332 posted on 09/04/2007 8:57:37 AM PDT by Quick1 (There is no Theory of Evolution. Just a list of animals Chuck Norris allows to live.)
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To: Quick1
You're leaving off half of your responsibility. If you refuse to follow the store policy, you should leave the product for a refund. You are violating the contract between you and the store.

What good is a loss prevention policy that lets someone walk away with out having the bagged checked. It defeats the purpose of the policy and will certainly increase loss. In short it violates the right of the store to protect its property rom theft.

333 posted on 09/04/2007 8:58:08 AM PDT by pierstroll
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To: Theo

It is public enough that no store person is going to search me.


334 posted on 09/04/2007 8:58:19 AM PDT by ansel12 (First, cut off them off from jobs, benefits and other fruits of our society, Feed attrition.)
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To: nicmarlo

>>>>Cite the Ohio law that states any citizen must produce identification

It’s called a “Terry stop.” See Terry v. Ohio, Mitchel v. Ohio, Williams v. Illinois, et.al


335 posted on 09/04/2007 8:58:28 AM PDT by MindBender26 (Having my own CAR-15 in Vietnam meant never having to say I was sorry......)
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To: pierstroll
You are violating the contract between you and the store.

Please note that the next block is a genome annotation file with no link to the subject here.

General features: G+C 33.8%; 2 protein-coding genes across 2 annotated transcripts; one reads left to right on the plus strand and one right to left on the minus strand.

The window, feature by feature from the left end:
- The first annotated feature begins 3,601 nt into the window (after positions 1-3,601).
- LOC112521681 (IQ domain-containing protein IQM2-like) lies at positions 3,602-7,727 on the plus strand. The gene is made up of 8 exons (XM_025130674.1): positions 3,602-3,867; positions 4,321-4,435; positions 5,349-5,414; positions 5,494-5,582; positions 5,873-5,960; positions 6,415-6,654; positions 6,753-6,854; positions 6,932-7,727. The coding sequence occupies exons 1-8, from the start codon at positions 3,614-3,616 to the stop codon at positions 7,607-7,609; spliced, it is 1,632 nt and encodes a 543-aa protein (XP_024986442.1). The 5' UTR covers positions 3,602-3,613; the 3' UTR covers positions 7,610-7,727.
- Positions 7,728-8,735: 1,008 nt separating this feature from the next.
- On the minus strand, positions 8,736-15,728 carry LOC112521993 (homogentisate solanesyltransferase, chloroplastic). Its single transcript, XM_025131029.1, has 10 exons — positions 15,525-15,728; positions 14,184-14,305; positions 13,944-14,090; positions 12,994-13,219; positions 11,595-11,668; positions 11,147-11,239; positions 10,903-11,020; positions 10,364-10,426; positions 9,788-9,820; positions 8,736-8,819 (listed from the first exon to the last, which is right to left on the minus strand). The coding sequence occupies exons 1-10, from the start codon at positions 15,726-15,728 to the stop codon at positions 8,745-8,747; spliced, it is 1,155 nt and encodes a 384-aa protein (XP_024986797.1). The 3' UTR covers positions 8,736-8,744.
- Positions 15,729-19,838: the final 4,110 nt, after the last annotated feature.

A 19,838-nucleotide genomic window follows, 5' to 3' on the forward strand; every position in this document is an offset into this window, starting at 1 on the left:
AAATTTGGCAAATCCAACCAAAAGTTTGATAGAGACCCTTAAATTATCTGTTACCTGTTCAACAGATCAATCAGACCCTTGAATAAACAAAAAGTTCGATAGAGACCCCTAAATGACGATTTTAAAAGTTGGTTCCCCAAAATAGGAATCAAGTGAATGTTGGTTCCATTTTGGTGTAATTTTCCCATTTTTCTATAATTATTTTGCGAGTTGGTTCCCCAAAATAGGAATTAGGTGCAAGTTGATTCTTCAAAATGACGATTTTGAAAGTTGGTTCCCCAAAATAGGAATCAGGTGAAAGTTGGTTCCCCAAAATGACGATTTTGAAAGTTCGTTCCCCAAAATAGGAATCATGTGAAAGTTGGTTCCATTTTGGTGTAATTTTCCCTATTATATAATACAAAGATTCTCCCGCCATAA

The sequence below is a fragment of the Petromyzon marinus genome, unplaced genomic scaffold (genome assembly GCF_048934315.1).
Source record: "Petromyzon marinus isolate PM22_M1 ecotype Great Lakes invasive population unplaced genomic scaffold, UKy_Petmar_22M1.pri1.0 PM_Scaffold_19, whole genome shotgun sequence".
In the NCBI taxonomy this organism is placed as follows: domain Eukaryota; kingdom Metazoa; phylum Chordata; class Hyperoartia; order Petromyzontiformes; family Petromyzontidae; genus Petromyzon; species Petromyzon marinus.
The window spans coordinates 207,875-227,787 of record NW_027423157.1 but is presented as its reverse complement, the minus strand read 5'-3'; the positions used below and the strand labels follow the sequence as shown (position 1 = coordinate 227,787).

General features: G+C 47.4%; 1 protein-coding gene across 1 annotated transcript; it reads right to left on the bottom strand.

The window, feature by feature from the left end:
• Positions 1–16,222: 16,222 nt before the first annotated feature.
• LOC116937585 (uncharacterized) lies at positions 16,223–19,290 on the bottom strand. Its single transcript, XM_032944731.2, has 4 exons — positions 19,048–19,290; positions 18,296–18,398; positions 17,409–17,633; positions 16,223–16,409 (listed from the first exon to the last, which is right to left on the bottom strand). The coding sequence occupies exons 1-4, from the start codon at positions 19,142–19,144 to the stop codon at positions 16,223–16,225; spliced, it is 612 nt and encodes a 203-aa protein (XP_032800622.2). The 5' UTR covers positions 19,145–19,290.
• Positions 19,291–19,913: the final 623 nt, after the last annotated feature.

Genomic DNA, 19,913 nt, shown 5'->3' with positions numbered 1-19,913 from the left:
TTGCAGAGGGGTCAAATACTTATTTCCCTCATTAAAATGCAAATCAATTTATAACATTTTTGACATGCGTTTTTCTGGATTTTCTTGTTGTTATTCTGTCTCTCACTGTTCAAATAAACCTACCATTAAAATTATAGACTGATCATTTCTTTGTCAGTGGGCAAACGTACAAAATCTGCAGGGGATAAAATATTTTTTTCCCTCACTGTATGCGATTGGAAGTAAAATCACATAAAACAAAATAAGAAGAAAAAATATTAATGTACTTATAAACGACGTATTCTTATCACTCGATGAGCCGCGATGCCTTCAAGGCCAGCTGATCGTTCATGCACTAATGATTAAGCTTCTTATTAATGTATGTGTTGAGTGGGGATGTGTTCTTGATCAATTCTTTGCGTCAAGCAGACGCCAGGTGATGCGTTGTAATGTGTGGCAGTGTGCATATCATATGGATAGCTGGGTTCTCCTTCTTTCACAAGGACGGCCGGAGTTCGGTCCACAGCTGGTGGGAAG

No. The contract was completed at the point of sale. If they wanted to check my bags, they should have done it before the sale (and thus the contract) was completed.
336 posted on 09/04/2007 8:59:38 AM PDT by Quick1 (There is no Theory of Evolution. Just a list of animals Chuck Norris allows to live.)
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To: MindBender26

2921.29 (C) Nothing in this section requires a person to answer any questions beyond that person’s name, address, or date of birth. Nothing in this section authorizes a law enforcement officer to arrest a person for not providing any information beyond that person’s name, address, or date of birth or for refusing to describe the offense observed.


337 posted on 09/04/2007 8:59:50 AM PDT by nicmarlo
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To: nicmarlo
The store is protecting its property and I don't follow your interpretation of Ohio law. But hey not all laws make sense.
338 posted on 09/04/2007 8:59:58 AM PDT by pierstroll
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To: Starwolf
“Your position seems to be since I have nothing to hide, I should not object to being searched by a private party though I have done nothing.”